Problem: clogged drain in the galley sink.  

Solution:  No Drano allowed.

Biodegradable options only!  We attempted four potential solutions.  The most disgusting one worked.  Find out how we did it!

Attempt #1:  Seacock

Damian was still asleep, and I wanted to wash the dishes from the night before and start breakfast, but our galley drain was clogged.  So the first thing I did was search for the seacock that connected to the galley drain’s hose.  A seacock is a handle attached to a valve in a pipe that opens or closes it.  Perhaps the seacock was bumped, so it accidentally closed not enabling the sink to properly drained.

Locating the seacock is not an easy task.  Boat compartments under sinks and in lockers are small.  Trying to see inside of them and follow where a hose is going requires patience and flexibility to fit your body into tight (and sometimes twisted) spaces.  I started by following the hose under the sink and realized that it was heading under the cabinet.  So I pulled up the cushions on the settee attached to our galley on the opposite side and searched for the seacock with a flashlight.  It’s dark in there!  Besides, the hose ran far back behind our engine.

And that’s when Damian woke up.  He kept encouraging me to keep looking, but my patience was running out.  So he looked into the compartment and found it.  The seacock was open.  So cross that solution off the list.  We’d have to try something else.

Attempt #2:  Plunger

I keep a tiny plunger in the cabinet above our toilet in the head.  So now was the time to pull it out and attempt to use it in our sink.  Perhaps the pressure would remove the blockage in the hose to unclog the sink?  Damian used it to no avail.  On to another idea!

Attempt #3:  Boiling water

This was Damian’s idea!  We had tried the night before when we noticed the drain was initially clogged, but it had not worked.  So we decided to try it again.  We knew the culprit of the clog was grease from the hamburger meat we had cooked the night before for dinner.  My wonderful husband had volunteered to do the dishes for me and had dumped the grease down the drain–not realizing the havoc it would cause.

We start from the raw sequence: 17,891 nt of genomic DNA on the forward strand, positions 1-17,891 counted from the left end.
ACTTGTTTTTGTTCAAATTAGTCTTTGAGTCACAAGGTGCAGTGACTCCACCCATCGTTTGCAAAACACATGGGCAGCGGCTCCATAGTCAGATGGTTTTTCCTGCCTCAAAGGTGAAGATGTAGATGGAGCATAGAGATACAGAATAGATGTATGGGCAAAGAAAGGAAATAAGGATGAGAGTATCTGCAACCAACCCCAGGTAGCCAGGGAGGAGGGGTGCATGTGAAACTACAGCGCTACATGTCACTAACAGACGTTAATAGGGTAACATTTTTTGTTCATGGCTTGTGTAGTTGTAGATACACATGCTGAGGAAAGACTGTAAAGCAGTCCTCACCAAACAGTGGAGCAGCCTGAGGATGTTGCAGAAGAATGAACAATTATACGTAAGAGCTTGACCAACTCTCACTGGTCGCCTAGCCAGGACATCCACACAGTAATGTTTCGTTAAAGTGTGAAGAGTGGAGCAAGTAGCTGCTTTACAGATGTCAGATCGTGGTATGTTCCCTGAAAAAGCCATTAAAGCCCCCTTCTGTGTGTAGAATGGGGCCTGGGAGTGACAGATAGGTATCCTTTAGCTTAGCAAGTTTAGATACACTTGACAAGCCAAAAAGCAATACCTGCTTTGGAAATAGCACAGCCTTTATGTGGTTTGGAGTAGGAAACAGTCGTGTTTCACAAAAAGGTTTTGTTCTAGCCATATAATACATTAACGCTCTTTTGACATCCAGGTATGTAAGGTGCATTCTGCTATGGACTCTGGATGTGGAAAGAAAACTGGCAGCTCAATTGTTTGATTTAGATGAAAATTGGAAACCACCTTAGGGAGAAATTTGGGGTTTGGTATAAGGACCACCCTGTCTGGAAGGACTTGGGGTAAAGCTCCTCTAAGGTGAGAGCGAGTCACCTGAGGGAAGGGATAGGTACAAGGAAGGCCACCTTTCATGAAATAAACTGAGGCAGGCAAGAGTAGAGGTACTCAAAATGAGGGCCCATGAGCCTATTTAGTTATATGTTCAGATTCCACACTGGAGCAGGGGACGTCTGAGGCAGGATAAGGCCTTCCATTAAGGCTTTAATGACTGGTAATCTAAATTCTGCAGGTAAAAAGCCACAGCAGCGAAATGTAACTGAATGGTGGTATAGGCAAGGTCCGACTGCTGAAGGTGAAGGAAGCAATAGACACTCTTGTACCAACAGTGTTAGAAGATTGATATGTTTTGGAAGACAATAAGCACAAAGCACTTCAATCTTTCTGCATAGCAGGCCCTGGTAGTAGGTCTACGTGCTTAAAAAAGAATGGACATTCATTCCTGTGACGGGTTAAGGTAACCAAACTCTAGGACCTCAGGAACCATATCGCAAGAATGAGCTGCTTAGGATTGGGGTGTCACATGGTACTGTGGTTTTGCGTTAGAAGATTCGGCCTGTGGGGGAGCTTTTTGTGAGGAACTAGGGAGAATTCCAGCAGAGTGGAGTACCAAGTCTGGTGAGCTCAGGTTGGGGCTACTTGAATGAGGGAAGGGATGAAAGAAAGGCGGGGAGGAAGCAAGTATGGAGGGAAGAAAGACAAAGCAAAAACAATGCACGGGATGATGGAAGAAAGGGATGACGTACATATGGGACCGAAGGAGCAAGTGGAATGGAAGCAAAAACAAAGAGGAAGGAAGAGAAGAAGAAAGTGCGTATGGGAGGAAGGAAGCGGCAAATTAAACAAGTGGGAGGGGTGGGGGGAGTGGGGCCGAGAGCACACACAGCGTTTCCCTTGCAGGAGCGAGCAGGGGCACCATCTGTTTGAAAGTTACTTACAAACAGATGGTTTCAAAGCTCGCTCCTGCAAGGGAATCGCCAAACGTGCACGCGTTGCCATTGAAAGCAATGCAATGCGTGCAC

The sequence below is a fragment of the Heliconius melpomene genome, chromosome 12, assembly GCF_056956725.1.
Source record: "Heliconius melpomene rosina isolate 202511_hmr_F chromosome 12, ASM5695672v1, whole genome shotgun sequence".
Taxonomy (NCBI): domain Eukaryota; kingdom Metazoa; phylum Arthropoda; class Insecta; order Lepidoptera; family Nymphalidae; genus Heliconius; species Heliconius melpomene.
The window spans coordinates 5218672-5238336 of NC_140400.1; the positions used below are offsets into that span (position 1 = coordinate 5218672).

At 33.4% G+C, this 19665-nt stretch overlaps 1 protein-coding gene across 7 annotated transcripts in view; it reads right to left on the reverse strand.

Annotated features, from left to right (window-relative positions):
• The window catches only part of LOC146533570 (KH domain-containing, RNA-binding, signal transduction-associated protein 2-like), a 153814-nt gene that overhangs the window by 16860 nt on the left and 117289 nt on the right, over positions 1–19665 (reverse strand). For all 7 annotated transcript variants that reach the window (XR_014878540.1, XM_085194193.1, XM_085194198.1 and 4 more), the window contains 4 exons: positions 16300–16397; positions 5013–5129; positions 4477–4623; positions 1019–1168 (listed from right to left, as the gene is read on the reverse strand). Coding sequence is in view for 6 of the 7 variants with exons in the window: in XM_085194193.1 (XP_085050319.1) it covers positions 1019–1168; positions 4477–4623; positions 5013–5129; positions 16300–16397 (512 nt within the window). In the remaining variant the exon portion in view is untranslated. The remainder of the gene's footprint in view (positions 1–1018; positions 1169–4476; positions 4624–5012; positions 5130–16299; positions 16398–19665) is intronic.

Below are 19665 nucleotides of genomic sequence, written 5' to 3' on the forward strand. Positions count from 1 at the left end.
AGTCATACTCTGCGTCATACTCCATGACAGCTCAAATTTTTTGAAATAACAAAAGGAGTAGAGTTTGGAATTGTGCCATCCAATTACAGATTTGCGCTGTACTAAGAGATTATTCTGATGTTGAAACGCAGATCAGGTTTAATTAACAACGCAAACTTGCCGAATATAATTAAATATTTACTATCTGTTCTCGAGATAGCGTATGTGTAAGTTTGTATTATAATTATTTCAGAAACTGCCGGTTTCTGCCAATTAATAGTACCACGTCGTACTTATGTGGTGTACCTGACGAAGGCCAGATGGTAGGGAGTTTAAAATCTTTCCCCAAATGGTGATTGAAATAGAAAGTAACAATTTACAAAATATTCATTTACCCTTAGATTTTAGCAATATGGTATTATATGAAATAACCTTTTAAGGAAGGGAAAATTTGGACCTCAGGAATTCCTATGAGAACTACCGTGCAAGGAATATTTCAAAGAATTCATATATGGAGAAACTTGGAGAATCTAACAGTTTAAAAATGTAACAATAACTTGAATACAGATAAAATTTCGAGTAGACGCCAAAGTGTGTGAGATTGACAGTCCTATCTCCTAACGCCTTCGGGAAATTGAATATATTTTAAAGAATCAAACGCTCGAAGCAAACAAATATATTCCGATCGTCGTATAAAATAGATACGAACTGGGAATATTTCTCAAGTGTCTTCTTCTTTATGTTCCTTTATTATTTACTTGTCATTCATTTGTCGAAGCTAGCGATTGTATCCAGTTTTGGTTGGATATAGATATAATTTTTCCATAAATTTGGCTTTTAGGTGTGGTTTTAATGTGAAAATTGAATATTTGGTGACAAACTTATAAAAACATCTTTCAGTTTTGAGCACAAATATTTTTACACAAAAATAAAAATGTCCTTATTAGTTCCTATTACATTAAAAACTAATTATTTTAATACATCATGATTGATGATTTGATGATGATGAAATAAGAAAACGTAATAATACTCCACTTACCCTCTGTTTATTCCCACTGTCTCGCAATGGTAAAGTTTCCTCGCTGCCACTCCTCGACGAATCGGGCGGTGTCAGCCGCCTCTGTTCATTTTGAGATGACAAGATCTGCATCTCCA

We filled our percolator with water and set it on the stove.  Once the water had boiled we poured it down the drain, hoping to loosen the thickened grease with the heat of the water.  But nothing happened.

There was only one more thing we knew to do.  It was the least appealing option, and we both knew it would make a mess.  But nothing else had worked, so it was time to clean out the hose by hand!

Attempt #4: Clean out the hose

I used a flathead screwdriver to unscrew the metal clamp that held the hose to the pipe.  We knew as soon as we unscrewed it all the water and yuck from the clogged sink would rush out.  So we prepared for the flood with pots to catch the water.  After the clamp was loosened, I pulled the hose away the pipe and a waterfall of sink water began to chute out from the hose with more force than I was ready for.

I screamed!  Water continued to pour out and soak me and the cabinet under the sink.  In my panic, I wondered if it would sink the boat!  We filled our biggest pot with water and yuck.  And then another.  I had not realized how much water would come out.  We have a double sink and both sides had been full of dirty dishwater.

And then we found the perpetrator of the clog: solidified grease.  Gross!  We pulled it out in chunks.  They looked like huge wads of off-white ear wax.  At least a cup full of this stuff came out as we stuck our fingers up the hose to pull it out.  Then to verify that the drain was unclogged, we put some more water down the drain, and it came out without a problem.  Success.

Lesson learned:  do not dump grease down your drain, especially aboard a boat!

Plumbers beware!  We now know that we can unclog our own drain–even doing the messy work!